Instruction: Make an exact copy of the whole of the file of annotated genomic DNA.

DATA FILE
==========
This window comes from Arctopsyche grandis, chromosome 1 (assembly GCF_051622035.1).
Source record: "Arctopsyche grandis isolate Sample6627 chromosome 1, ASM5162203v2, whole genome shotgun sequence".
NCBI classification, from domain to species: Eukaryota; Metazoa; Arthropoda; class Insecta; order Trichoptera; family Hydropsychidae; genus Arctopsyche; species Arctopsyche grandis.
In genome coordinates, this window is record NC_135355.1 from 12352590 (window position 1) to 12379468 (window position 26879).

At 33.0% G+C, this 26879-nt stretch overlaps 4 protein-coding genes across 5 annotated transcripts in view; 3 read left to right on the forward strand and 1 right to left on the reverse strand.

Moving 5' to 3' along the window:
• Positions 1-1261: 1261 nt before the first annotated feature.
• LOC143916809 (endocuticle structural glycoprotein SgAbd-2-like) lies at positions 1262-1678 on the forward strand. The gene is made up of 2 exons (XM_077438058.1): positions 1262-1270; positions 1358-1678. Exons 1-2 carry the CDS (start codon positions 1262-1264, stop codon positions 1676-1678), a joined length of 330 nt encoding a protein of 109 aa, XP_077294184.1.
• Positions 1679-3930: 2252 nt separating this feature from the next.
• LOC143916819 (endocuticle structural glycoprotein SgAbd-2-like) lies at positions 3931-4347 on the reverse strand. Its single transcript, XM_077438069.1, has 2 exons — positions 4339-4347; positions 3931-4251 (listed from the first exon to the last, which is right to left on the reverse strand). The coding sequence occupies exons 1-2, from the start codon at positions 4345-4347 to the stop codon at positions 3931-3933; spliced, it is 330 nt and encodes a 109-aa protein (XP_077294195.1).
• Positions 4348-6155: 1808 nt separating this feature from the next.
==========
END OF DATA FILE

This window comes from Arctopsyche grandis, chromosome 1 (assembly GCF_051622035.1).
Source record: "Arctopsyche grandis isolate Sample6627 chromosome 1, ASM5162203v2, whole genome shotgun sequence".
NCBI classification, from domain to species: Eukaryota; Metazoa; Arthropoda; class Insecta; order Trichoptera; family Hydropsychidae; genus Arctopsyche; species Arctopsyche grandis.
In genome coordinates, this window is record NC_135355.1 from 12352590 (window position 1) to 12379468 (window position 26879).

At 33.0% G+C, this 26879-nt stretch overlaps 4 protein-coding genes across 5 annotated transcripts in view; 3 read left to right on the forward strand and 1 right to left on the reverse strand.

Moving 5' to 3' along the window:
• Positions 1-1261: 1261 nt before the first annotated feature.
• LOC143916809 (endocuticle structural glycoprotein SgAbd-2-like) lies at positions 1262-1678 on the forward strand. The gene is made up of 2 exons (XM_077438058.1): positions 1262-1270; positions 1358-1678. Exons 1-2 carry the CDS (start codon positions 1262-1264, stop codon positions 1676-1678), a joined length of 330 nt encoding a protein of 109 aa, XP_077294184.1.
• Positions 1679-3930: 2252 nt separating this feature from the next.
• LOC143916819 (endocuticle structural glycoprotein SgAbd-2-like) lies at positions 3931-4347 on the reverse strand. Its single transcript, XM_077438069.1, has 2 exons — positions 4339-4347; positions 3931-4251 (listed from the first exon to the last, which is right to left on the reverse strand). The coding sequence occupies exons 1-2, from the start codon at positions 4345-4347 to the stop codon at positions 3931-3933; spliced, it is 330 nt and encodes a 109-aa protein (XP_077294195.1).
• Positions 4348-6155: 1808 nt separating this feature from the next.